billstewart (78916) | more than 8 years ago | (#15878658)

Did we RTSameFA? While the IBM article wasn't a tutorial on how to program the things, it covered a lot of the basic technology options out there. It also answered my fundamental question about them, which is "Is that all a Mash-up is?" ("Yes, that's all" - it's a Web-2.0-Jargonification for handing data from one source to a program that does something with it, and a little bit of techno-wrapper like using XML and maybe getting the user's browser to do most of the data handling. There's nothing fundamentally deep or non-obvious about it, unlike, say, the connections in mashing up "The Wizard of Oz" with "Dark Side Of The Moon", but it can still be really useful sometimes.) It also had some good commentary on issues like whether you can depend on the user running Javascript and ActiveEvilX.

Listen you GNU/Linux commie terrorist (1)

lennyhell (869433) | more than 8 years ago | (#15872037)

Here [edgeclickpark.com] .

And Don't forget to pay your $699 licensing fee, you cocksmoking teabaggers.

Re:Listen you GNU/Linux commie terrorist (1)

dotgain (630123) | more than 8 years ago | (#15872098)

You must have had brilliant karma before you started trolling if you're still not down to -1 yet! Well done!

Re:Listen you GNU/Linux commie terrorist (1)

lennyhell (869433) | more than 8 years ago | (#15872107)

What you say? Check my glorious posting history, bitch.

Wow (3, Funny)

YowzaTheYuzzum (774454) | more than 8 years ago | (#15872044)

How did they manage to cram so many buzzwords into one summary?

Re:Wow (1)

FormOfActionBanana (966779) | more than 8 years ago | (#15872094)

Since when is "external data sources" a buzz word??

Re:Wow (0)

Anonymous Coward | more than 8 years ago | (#15872414)

Actually, that's pretty much all that's left after you get rid of the buzzwords :P

Re:Wow (2, Funny)

!eopard (981784) | more than 8 years ago | (#15872111)

Take more than one executive summary and create a 'mash-up' of course...

Re:Wow (2, Insightful)

jacksonj04 (800021) | more than 8 years ago | (#15872185)

I suggest we start using a new 'buzzwordbingo' tag for articles of this nature.

Re:Wow (1)

kafka47 (801886) | more than 8 years ago | (#15872678)

I'm so behind the times.

I thought that everytime I heard, 'new breed of applications', 'aggregation' and 'asynchronous XML data exchange', I was sposed to take a drink...

/K

Re:Wow (1)

morie (227571) | more than 8 years ago | (#15872275)

They even inserted "IT" in a strange spot: ... what a mashup really IT...

Re:Wow (0)

Anonymous Coward | more than 8 years ago | (#15874277)

They probably read Digg to figure out how to do it.

Or (2, Informative)

Aqua OS X (458522) | more than 8 years ago | (#15872055)

The remix / combination of several songs.

Mashup 2.0 (3, Insightful)

Duncan3 (10537) | more than 8 years ago | (#15872086)

Take 2 dot-com like things with no real business model and put them together?

Web 2.0! Bubble 2.0! Crash 2.0! Recession 2.0!

Enough with the 2.0 already.

Re:Mashup 2.0 (0)

Anonymous Coward | more than 8 years ago | (#15872166)

Yeah! We need to work on version 3.0! We're way behind schedule.

I would have expected to be at Web 4.3 by now....

Re:Mashup 2.0 (3, Funny)

mattkime (8466) | more than 8 years ago | (#15872305)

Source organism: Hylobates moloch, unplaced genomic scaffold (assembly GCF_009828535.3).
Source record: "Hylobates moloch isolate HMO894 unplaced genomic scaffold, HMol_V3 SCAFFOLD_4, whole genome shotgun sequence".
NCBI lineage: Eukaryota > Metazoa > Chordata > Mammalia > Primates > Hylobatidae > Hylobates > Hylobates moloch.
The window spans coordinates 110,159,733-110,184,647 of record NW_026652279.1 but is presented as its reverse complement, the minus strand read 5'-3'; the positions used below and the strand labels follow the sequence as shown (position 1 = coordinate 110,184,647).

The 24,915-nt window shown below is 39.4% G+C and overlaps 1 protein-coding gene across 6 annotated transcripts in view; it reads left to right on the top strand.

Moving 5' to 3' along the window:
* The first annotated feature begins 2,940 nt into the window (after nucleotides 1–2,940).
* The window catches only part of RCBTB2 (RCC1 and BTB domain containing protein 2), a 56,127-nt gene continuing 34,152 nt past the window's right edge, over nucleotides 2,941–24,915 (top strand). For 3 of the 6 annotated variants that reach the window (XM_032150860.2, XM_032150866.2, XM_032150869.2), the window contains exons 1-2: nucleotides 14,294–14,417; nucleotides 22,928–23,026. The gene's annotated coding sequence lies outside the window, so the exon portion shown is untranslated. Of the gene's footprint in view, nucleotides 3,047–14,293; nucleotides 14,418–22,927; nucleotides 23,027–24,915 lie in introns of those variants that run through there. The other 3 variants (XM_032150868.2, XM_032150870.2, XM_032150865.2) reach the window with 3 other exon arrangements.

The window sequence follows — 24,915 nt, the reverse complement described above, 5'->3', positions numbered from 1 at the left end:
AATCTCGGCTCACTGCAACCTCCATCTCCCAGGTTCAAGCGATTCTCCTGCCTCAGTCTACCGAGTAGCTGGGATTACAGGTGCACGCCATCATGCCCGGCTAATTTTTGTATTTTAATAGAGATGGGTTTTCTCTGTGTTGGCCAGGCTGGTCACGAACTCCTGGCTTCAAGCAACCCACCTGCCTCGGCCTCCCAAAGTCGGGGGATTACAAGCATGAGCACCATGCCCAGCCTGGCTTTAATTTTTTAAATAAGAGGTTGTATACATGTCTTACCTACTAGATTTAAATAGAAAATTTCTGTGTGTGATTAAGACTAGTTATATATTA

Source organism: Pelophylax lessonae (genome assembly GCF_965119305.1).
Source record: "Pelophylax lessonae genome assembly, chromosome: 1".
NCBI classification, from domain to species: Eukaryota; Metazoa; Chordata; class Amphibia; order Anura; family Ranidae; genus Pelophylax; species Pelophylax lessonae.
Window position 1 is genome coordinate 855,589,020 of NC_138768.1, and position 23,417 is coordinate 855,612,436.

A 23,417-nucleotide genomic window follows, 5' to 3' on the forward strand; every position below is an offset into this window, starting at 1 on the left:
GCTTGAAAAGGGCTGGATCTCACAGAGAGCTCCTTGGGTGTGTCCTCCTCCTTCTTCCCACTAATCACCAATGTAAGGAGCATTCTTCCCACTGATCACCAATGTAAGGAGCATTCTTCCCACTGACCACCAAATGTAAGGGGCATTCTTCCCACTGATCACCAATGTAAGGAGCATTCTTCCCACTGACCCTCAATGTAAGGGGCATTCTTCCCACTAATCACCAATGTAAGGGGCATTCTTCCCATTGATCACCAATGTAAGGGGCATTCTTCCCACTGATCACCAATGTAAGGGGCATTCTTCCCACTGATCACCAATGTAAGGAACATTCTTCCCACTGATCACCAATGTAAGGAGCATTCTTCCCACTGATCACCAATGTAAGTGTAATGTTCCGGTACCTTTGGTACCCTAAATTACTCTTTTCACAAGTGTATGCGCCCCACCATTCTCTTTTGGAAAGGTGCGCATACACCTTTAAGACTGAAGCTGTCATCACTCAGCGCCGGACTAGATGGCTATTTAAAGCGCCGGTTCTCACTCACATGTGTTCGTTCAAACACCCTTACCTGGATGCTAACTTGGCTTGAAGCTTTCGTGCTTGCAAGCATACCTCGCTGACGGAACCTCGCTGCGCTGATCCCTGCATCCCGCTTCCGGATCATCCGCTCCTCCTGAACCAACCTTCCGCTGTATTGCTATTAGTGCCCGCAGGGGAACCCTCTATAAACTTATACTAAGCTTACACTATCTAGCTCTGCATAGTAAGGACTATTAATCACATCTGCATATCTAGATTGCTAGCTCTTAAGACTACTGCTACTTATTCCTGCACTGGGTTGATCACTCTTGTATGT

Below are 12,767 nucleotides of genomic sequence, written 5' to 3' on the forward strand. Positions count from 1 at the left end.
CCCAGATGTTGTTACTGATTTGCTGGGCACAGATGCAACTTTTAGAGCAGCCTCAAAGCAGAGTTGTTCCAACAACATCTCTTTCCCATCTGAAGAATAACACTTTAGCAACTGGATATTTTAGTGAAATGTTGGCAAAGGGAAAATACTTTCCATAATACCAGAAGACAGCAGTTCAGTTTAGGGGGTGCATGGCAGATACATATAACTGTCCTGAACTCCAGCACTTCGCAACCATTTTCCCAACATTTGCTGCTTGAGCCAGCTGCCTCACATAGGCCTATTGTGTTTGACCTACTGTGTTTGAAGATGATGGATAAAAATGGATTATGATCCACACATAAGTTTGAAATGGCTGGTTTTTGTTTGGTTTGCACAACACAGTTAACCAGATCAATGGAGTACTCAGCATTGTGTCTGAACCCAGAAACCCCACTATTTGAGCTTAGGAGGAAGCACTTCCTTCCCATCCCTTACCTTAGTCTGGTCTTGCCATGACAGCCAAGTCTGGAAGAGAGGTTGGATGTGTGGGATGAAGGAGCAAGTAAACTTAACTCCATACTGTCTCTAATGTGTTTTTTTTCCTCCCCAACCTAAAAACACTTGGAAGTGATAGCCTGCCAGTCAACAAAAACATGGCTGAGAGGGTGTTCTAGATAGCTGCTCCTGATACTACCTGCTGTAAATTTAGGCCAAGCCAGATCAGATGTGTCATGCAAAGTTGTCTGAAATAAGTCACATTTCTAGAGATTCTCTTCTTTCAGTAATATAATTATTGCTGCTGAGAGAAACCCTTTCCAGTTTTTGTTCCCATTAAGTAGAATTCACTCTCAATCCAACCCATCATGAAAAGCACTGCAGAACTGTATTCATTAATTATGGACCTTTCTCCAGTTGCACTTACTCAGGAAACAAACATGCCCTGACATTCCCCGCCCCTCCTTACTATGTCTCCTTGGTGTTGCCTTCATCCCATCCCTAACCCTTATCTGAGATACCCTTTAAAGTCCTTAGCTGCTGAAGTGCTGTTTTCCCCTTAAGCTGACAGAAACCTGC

I believe you're suffering from Disillusionment 2.0

Re:Mashup 2.0 (1)

scrow (620374) | more than 8 years ago | (#15877381)

Nah he just has not upgraded to Reality 2.0, you know the, uh... more *real* version.

Re:Mashup 2.0 (1)

jpardey (569633) | more than 8 years ago | (#15893554)

I've already hit Disillusionment 2.5 sp3 myself.

Re:Mashup 2.0 (1)

SolitaryMan (538416) | more than 8 years ago | (#15872723)

Web 2.0! Bubble 2.0! Crash 2.0! Recession 2.0!
I'm Pissed Off 2.0 too, dude.

Re:Mashup 2.0 (1)

g2devi (898503) | more than 8 years ago | (#15873014)

> Enough with the 2.0 already.

Absolutely, Web 2.0 is so yesterday. We need to start Web 3.0

*ducks*

Re:Mashup 2.0 (1)

yusing (216625) | more than 8 years ago | (#15877299)

I'm waiting for Web 2.1 comes along with the bugs worked out.

-1, Troll (4, Insightful)

afaik_ianal (918433) | more than 8 years ago | (#15872099)

This article is clearly nothing more than an attempt to get us all complaining about how much we hate buzzwords, and the concept of Web 2.0.

what kind of nonsense is this?!?!?! (2, Insightful)

andyr0ck (847274) | more than 8 years ago | (#15872103)

ahem! to bloody right the buzzword's taken! i've been saying this for years...

mashup (mash up) V. 1. to get wrecked on drugs of some description. 2. to have violence visited on one's person.

usage: "we were right in the middle of one hell of a mashup and i fell and broke my arm."

http://www.urbandictionary.com/define.php?term=mas hup [urbandictionary.com]

Re:what kind of nonsense is this?!?!?! (1)

yusing (216625) | more than 8 years ago | (#15877423)

Following your suggested UD link, I see that your preferred def. has been usurped. Sorry, mate, seems your snook got cocked.

Buzzword Alert! (2, Funny)

obsol33t (550660) | more than 8 years ago | (#15872110)

The W3b 2.O Kr3w has to keep themselves relevant by inventing unnecessary words so that they seem ahead of the curve.

S(kip)TFA and head to the first listed link (0)

Anonymous Coward | more than 8 years ago | (#15872151)

http://www.programmableweb.com/ [programmableweb.com]

has lots of great web 2.0 examples, some silly some useful. most are of the A+B variety (like google maps api + ufo reporting center data = http://www.ufomaps.com/ [ufomaps.com] ) which are neat but a bit limited. more interesting mashups would be the less direct correlations, i think.

8/10 ******** (2, Interesting)

kahei (466208) | more than 8 years ago | (#15872152)